Playing a game you enjoyed a second time can be rough, potentially adding exposure to flaws you may have glossed over when the experience was exciting and new. I can safely say that, while it has its fair share of issues, Donkey Kong Country Returns 3D is as solid now as it was on the Wii.
First of all, the 3D is impressive. Play any given level, and you’ll believe that the game was built with 3D visuals in mind. The aesthetics of, well, Donkey Kong Country are distinctly layered, not only giving the game a deep sense of visual depth, but also having plenty of cool scenery popping out at you at the same time. It’s almost hard to focus at times with all the visual noise, especially if you’re playing on a standard 3DS. If anything, DKCR3D is a case study on why upgrading to an 3DS XL might be a good idea. The larger screen real estate helps accentuate the details as well as aid in comprehension. It’s still playable on the standard model, but there’s a lot to take in on such a small screen.
From a technical standpoint, the conversion to the portable system comes with a few drawbacks. There are occasional frame rate drops, and every now and then you can see that a few frames of animation had to be sacrificed (the rolls in particular look weird because of it). Otherwise, it seems pretty darn close to the original version. One big change: no longer using motion control to make things happen. It’s both good and bad. On one hand, pressing a button instead of shaking a remote takes out a lot of room for error, but on the other, it becomes clear that the original version was designed around waggling, and forcing it to abandon that exposes a fundamental problem with the controls that wasn’t quite clear before.
There were three motion-activated actions: rolling (the key move in the series), pounding the ground and blowing. Because of the bizarre addition of the blowing mechanic, the controls for rolling were mapped in such a way that you have to be moving before you can do it. Using the move action while you’re stationary results in pounding. Rolling is important, and it has been since the beginning of the series. Rolling allows you to make huge jumps, which can often be the difference between making it through a level and really being able to explore it. Something about physically waggling the remote made it work, more or less.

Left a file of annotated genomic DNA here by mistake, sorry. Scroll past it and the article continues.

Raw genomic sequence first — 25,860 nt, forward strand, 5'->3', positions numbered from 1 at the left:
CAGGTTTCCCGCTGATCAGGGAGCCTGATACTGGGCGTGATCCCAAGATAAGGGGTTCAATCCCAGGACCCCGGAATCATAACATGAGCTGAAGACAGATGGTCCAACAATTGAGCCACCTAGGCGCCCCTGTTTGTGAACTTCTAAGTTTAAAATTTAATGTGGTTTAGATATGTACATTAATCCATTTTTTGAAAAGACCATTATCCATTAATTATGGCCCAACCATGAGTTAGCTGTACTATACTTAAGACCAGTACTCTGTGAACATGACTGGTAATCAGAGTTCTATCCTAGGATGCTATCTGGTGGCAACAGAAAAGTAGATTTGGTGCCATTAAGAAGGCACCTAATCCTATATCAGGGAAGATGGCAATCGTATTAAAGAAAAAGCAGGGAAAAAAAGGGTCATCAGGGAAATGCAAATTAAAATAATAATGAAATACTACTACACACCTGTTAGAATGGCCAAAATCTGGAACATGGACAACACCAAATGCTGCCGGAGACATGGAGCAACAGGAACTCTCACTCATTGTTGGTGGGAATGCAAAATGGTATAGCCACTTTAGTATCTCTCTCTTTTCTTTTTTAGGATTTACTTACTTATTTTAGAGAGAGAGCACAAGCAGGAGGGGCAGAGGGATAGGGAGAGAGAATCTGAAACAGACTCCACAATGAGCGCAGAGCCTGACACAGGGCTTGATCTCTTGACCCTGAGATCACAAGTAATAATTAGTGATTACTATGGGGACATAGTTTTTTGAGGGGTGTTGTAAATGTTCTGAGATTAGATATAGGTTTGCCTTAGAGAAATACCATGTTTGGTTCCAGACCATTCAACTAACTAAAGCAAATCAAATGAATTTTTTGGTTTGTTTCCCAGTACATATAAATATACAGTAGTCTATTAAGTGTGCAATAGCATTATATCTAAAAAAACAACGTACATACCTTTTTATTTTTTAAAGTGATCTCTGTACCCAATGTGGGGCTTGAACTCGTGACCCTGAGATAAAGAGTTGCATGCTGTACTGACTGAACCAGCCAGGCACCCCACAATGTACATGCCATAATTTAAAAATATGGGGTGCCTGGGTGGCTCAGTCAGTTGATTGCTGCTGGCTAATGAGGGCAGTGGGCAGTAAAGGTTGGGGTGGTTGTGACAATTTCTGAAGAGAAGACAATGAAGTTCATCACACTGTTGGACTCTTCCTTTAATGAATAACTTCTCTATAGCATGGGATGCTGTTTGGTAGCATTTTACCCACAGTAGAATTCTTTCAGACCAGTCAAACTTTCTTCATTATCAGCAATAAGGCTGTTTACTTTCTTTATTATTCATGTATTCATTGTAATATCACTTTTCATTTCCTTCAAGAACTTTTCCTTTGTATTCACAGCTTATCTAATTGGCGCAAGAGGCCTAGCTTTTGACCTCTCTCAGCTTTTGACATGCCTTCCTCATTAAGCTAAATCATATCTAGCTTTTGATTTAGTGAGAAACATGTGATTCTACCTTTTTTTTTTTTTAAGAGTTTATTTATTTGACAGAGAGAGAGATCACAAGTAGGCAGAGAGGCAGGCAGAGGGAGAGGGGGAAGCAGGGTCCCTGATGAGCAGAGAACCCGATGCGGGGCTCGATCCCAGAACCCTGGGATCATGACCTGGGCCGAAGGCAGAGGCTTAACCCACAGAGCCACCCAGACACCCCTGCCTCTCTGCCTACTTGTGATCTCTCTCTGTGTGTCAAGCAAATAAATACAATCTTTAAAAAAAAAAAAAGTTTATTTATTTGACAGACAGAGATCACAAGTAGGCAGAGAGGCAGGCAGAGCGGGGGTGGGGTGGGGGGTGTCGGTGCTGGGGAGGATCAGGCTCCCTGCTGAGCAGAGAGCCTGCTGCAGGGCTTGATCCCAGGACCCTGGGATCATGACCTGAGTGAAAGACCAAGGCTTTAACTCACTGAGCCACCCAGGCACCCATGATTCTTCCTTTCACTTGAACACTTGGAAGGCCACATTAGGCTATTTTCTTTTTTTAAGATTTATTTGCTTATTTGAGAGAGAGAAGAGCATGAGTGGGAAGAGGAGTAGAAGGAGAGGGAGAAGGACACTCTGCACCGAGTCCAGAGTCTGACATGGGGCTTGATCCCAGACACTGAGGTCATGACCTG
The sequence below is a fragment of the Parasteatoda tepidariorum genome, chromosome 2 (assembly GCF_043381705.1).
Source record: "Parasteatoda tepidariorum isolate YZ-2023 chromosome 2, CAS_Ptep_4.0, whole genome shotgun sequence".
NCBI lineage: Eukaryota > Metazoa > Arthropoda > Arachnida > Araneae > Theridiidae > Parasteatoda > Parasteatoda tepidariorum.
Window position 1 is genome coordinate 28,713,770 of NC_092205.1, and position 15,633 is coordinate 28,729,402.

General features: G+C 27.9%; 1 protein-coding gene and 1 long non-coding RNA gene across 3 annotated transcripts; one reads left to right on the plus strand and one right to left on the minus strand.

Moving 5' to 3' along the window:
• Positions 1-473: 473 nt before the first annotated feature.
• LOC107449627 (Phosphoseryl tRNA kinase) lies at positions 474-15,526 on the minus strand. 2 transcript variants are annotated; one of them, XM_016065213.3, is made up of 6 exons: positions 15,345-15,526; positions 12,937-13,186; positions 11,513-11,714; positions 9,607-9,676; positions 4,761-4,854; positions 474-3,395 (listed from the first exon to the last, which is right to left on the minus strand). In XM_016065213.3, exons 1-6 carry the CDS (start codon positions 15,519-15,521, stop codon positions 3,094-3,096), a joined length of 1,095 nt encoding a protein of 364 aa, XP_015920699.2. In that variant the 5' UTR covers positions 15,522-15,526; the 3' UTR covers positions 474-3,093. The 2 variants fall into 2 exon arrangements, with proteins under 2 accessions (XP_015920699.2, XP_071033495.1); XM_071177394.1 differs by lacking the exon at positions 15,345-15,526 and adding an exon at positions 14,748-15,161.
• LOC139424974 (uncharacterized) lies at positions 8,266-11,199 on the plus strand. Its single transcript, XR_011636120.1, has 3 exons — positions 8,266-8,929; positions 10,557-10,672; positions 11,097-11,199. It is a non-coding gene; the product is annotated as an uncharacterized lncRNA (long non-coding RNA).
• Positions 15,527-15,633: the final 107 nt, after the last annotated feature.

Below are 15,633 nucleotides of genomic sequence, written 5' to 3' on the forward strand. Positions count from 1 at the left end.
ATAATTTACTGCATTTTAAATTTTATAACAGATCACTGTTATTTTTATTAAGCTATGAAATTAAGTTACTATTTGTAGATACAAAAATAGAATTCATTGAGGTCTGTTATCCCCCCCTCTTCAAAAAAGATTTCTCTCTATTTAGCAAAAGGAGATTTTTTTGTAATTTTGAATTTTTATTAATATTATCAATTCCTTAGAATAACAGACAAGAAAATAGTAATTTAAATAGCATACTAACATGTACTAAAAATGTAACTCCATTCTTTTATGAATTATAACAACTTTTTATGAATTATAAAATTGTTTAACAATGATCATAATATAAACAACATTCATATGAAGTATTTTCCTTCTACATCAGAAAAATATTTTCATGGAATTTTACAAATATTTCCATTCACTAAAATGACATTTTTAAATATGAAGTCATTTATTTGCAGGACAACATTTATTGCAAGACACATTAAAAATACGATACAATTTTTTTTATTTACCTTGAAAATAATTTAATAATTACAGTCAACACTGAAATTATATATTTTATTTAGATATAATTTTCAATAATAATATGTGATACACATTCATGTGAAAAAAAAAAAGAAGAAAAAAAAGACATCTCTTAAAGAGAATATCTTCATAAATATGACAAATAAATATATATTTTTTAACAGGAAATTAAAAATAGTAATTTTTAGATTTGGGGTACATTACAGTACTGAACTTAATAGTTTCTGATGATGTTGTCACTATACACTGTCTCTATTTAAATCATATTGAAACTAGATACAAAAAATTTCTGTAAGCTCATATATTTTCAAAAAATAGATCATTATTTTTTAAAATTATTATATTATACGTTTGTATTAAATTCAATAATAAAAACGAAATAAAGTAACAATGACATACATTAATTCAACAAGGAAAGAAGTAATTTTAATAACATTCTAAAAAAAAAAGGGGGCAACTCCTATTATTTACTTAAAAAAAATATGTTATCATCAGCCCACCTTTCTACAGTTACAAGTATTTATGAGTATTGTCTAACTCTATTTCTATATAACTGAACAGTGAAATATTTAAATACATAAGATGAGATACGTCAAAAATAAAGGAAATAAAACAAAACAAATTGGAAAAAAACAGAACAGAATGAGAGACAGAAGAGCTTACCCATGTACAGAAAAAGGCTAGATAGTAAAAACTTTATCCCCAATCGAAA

Taking that physical action required a bit more time than pressing a button, and the game seemed to compensate for that. It was different from what I was used to, but I got the hang of it and was able to master the game with relative ease. Now, for some reason there seems to be some dead air in the way the game wants you to time the button press, and the response time for the move has suffered as a result. Many times I’ve pressed the button only to have Donkey Kong calmly walk off the edge of a platform. I’m getting used to the new timing, but this is something that really shouldn’t be an issue.
Everything else that is Donkey Kong Country Returns is intact. It has tons of levels, even more now with an additional bonus world, all of which are well-designed. The music is fantastic, featuring arrangements of old tunes as well as plenty of great new stuff. There’s an odd lack of DKC world-building stuff, but all of the core elements are in place to make any longtime fan feel right at home without making newcomers feel lost. New Mode, for those that need the assistance, adds a few tools to help the player out that don’t go as far as to cheapen the experience.
Donkey Kong Country Returns 3D is still the same great game as before, with some minor hangups that aren’t pervasive enough to really hurt the experience. There isn’t a ton of new content, so I don’t know if casual fans have much of a reason to pick this up if they’ve already had their fill of the Wii version, but Donkey Kong fans and newcomers will find plenty to like about this release, especially if they have 3DS XLs.
Pros: A great console game with the novelty of portability, awesome 3D effects
Cons: Slight tech issues, rolling feels off, standard 3DS screen a little too small